6 Movies You Need to Watch Before You See ‘Joker’
After a commercially successful opening weekend amid controversy, filmmaker Todd Phillips’ Joker, a creepy character study of one of the most infamous fictional villains of all time, broke major ground at the box office. The film broke box office records by grossing over $93 million in domestic ticket sales, earning Joker the special distinction of being the hugest October film debut in the United States.
Joaquin Phoenix, who portrays the crazed criminal clown himself, has received major praise for his unique, unsettling performance. If you’re a major film fanatic, you will probably notice some of the many films that Joker paid homage to. Even if you aren’t a serious movie buff, you might feel like one after you finish this article and you will still appreciate the wide array of psychological thrillers that inspired Joker to begin with.
So, before you book your ticket for the next showing of Joker, check out this list of films that either played a direct role in the movie’s initial development or received a special nod in Joker. Either way, you have an especially exciting and viciously visceral movie marathon ahead of you.
‘The Man Who Laughs’
Directed by German Expressionist filmmaker, Paul Leni, the 1928 silent film The Man Who Laughs is an adaptation of French novelist, Victor Hugo’s novel of the same name. Film critic Roger Ebert describes the film as “a melodrama, at times even a swashbuckler, but so steeped in Expressionist gloom that it plays like a horror film.” The Man Who Laughs is famous for the creepy, wide grin on the face of the lead character Gwynplaine played by Conrad Veidt. The disturbing smile often leads viewers to mistake the romantic drama for a horror film.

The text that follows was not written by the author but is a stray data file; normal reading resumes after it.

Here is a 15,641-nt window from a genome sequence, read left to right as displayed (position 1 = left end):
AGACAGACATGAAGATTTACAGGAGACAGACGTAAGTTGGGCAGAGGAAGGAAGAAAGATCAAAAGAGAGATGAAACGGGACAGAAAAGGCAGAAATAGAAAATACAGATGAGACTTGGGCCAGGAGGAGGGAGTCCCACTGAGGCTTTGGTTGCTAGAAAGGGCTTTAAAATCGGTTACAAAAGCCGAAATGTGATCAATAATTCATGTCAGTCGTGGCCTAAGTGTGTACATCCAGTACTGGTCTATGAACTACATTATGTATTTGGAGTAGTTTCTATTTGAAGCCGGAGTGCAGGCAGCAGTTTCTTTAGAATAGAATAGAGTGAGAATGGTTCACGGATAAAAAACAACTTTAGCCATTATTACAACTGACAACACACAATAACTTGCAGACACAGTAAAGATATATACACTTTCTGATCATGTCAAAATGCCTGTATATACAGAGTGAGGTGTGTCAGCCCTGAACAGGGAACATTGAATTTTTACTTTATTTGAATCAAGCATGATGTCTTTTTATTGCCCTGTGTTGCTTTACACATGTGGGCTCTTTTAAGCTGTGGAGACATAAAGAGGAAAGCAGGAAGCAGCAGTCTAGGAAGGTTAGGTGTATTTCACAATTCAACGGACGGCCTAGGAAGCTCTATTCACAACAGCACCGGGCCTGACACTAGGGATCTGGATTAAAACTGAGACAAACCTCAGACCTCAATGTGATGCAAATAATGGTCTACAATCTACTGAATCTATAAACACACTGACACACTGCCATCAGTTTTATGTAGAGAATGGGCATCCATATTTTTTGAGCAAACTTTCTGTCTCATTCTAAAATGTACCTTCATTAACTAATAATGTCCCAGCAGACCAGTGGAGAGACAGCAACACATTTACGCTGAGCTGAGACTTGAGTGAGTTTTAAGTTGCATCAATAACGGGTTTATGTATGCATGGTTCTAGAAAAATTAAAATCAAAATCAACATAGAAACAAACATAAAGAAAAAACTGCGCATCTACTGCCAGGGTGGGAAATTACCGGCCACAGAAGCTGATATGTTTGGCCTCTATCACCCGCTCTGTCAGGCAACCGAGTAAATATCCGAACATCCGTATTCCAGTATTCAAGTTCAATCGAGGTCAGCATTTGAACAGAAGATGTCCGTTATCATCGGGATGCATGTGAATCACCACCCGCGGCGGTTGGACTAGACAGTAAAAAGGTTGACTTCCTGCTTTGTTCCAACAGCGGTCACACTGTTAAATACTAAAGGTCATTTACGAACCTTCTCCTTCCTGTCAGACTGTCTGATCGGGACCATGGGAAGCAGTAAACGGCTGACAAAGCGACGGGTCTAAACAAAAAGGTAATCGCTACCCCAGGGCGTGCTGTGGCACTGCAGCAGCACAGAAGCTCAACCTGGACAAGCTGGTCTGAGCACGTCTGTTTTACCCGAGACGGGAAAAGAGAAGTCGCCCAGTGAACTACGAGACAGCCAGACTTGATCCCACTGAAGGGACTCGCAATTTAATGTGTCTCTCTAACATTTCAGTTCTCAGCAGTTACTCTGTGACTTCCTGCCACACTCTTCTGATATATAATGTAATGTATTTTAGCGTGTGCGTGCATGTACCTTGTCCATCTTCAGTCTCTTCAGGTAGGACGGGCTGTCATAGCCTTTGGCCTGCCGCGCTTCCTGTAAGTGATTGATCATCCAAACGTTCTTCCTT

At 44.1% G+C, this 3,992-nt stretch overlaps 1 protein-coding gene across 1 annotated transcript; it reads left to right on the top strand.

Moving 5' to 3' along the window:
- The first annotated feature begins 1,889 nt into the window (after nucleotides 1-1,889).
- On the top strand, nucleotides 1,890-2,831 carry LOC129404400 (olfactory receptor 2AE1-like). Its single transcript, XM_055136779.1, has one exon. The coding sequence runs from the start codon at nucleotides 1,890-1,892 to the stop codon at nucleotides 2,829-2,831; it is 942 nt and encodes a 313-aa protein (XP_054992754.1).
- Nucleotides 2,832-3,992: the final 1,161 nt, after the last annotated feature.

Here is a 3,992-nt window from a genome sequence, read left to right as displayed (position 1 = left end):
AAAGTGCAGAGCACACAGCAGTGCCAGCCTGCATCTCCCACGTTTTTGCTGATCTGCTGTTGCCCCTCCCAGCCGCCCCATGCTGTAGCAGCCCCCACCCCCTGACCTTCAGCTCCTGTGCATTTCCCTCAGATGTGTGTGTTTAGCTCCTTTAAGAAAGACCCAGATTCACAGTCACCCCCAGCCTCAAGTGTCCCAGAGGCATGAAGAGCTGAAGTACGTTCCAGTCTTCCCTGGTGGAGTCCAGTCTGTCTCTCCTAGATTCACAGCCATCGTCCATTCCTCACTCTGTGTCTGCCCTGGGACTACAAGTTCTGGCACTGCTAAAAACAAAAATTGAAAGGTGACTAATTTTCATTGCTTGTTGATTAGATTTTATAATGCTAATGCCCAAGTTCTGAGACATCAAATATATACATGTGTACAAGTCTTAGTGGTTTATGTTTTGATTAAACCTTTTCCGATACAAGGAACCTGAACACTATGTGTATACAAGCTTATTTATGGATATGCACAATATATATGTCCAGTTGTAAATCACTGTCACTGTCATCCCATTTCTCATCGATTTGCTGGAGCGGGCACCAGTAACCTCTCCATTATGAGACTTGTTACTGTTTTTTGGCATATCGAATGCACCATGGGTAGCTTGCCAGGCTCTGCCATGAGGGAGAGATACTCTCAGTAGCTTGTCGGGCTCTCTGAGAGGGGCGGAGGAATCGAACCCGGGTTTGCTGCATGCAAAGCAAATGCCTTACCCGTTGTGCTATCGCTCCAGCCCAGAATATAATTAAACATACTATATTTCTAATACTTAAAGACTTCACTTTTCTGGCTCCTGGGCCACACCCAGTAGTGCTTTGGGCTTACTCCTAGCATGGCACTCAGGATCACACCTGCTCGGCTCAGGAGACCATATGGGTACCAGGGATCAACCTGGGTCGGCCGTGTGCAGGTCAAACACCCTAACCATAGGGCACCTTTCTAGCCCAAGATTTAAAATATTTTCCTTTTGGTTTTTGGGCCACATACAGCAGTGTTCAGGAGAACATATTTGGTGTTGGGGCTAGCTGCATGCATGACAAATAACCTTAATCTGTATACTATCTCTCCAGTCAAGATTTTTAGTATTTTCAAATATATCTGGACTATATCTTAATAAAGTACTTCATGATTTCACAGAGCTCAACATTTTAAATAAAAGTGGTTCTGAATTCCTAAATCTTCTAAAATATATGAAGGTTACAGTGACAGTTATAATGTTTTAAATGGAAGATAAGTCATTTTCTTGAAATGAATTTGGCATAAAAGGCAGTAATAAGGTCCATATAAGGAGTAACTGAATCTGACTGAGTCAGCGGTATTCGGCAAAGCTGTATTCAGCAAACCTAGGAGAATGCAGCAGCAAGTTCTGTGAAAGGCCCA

In fact, it was that famous freakish smile that originally inspired The Joker’s appearance. In 2005, a graphic novel called Batman: The Man Who Laughs revolves around the very first time the caped crusader met his archnemesis The Joker. The novel’s title is clearly a nod to the original silent film that initially inspired the creation of the comic book villain.
The famous 1976 neo-noir psychological drama, Taxi Driver revolves around the life of a war veteran named Travis Bickle, played by a young Robert De Niro, who suffers from insomnia and gradually loses his grasp on reality as he dreams of saving a morally-backward world by assassinating a presidential candidate and rescuing a young prostitute, played by Jodie Foster.
Like Bickle, Arthur is often treated as an outcast from society because of his mental health conditions. Both characters dream of saving the world in one way or another at the cost of their sanity and morality. Just like Joker, Taxi Driver stirred up a lot of controversies for its graphic depiction of violence as well as for the film’s casting of a preteen Jodie Foster as a prostitute. To this day, Taxi Driver is considered to be one of the greatest films of all time.
Taxi Driver star Robert De Niro also plays Arthur Fleck’s idol, the television personality Murray Franklin in Joker.
‘The King of Comedy’
Robert De Niro’s influence on Joker continues with director Martin Scorsese’s 1983 psychological black comedy, The King of Comedy. The film revolves around a mentally-disturbed, unsuccessful stand-up comedian named Rupert, played by De Niro, who develops an obsession with a successful entertainer and television personality named Jerry, played by Jerry Lewis. The film revolves around the dangers of celebrity worship with Rupert eventually going as far as to kidnap Jerry and hold him for ransom.